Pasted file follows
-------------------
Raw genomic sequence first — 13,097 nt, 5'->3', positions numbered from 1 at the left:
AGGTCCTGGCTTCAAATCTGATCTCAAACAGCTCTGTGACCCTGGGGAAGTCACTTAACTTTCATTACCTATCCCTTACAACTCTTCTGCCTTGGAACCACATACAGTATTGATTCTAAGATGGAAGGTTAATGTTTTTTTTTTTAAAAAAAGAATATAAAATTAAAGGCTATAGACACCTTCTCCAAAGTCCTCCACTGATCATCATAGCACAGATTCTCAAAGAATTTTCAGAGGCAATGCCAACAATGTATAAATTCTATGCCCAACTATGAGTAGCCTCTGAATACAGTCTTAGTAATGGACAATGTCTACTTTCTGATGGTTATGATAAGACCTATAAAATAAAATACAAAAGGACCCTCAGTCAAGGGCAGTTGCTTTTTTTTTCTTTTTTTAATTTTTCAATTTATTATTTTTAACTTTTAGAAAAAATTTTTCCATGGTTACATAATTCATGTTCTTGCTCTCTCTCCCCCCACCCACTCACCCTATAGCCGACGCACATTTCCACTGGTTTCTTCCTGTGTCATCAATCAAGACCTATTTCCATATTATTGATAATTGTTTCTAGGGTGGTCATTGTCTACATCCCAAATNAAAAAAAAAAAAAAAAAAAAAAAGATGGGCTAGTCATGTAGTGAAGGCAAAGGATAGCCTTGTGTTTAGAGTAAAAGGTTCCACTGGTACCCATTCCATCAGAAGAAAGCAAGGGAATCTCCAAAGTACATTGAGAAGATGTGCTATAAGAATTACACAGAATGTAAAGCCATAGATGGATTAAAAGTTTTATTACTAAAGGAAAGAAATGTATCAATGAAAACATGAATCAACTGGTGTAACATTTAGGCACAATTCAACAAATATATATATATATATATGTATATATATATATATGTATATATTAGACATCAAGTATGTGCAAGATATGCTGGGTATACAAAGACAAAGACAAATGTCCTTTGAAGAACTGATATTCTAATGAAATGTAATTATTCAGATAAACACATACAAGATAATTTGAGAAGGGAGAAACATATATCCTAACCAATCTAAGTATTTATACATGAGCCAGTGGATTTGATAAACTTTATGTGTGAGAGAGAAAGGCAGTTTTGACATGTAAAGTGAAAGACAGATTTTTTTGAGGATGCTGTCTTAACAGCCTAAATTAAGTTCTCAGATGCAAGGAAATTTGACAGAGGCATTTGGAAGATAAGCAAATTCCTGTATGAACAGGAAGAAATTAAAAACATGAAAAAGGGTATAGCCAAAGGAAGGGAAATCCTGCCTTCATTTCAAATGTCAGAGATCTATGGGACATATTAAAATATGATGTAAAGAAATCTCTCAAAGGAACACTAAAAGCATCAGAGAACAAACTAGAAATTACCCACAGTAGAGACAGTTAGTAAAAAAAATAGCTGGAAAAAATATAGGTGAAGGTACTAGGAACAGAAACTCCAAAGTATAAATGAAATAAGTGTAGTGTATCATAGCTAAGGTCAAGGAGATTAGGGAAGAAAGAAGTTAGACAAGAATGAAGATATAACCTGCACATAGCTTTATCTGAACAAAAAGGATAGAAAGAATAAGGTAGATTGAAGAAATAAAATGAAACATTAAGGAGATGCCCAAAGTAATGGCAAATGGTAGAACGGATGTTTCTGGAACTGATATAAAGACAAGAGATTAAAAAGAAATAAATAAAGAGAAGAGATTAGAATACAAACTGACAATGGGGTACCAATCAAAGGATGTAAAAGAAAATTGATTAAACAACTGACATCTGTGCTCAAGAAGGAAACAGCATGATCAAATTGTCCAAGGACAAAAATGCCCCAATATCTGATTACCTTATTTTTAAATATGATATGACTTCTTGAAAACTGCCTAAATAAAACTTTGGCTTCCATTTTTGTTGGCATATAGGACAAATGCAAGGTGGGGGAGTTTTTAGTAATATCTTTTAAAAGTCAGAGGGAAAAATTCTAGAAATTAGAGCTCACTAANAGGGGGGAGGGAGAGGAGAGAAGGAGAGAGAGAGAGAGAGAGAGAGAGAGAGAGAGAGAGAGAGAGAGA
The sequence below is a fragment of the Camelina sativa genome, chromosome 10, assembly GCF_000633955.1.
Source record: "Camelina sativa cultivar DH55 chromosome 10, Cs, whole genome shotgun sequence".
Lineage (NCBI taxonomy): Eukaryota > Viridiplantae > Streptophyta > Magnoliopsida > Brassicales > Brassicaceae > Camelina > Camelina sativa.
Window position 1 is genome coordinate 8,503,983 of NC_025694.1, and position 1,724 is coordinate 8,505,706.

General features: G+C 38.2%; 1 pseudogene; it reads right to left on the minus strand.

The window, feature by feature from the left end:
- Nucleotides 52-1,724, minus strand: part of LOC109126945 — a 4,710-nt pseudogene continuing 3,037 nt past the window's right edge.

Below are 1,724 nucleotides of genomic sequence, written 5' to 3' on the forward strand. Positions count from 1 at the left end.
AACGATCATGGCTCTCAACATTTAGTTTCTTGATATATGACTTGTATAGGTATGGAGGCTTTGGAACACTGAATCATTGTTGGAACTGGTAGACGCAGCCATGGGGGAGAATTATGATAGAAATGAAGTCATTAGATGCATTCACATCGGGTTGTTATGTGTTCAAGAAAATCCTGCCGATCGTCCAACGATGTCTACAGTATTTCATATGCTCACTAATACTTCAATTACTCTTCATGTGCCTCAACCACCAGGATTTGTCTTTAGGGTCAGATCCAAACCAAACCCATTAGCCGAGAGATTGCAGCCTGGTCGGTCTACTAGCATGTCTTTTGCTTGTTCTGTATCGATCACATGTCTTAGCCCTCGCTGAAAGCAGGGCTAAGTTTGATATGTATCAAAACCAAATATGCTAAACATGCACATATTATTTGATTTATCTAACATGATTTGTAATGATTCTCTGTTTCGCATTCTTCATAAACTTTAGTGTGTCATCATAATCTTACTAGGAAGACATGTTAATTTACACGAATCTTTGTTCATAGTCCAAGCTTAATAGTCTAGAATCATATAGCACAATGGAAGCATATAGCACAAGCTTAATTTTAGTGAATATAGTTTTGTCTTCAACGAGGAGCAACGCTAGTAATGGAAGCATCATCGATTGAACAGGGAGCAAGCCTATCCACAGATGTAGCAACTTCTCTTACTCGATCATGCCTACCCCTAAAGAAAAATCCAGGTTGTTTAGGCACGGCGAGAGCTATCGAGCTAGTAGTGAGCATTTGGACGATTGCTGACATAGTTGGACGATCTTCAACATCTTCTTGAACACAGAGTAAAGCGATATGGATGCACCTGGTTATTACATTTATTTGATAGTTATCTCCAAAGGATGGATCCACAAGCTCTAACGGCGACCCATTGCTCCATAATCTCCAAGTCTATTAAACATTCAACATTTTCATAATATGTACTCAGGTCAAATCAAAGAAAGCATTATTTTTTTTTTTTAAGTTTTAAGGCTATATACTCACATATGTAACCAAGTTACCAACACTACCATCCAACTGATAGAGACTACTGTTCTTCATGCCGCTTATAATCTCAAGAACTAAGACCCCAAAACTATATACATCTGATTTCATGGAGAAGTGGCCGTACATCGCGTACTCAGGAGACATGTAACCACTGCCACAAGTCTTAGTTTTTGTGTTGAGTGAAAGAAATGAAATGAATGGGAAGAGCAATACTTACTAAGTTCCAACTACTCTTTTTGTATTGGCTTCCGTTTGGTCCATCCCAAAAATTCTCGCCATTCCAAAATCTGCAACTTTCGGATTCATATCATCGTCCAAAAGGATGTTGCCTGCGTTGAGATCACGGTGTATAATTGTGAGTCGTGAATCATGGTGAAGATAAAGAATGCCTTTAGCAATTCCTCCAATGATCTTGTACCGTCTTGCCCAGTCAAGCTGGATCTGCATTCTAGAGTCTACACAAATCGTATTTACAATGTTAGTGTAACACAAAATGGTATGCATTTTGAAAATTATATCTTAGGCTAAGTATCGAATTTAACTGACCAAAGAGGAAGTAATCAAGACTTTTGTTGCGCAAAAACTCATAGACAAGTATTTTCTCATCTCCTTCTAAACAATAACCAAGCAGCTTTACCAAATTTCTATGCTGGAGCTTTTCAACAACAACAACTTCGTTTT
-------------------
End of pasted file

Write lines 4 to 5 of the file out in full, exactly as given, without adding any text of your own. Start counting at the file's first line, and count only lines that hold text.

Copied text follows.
Source record: "Camelina sativa cultivar DH55 chromosome 10, Cs, whole genome shotgun sequence".
Lineage (NCBI taxonomy): Eukaryota > Viridiplantae > Streptophyta > Magnoliopsida > Brassicales > Brassicaceae > Camelina > Camelina sativa.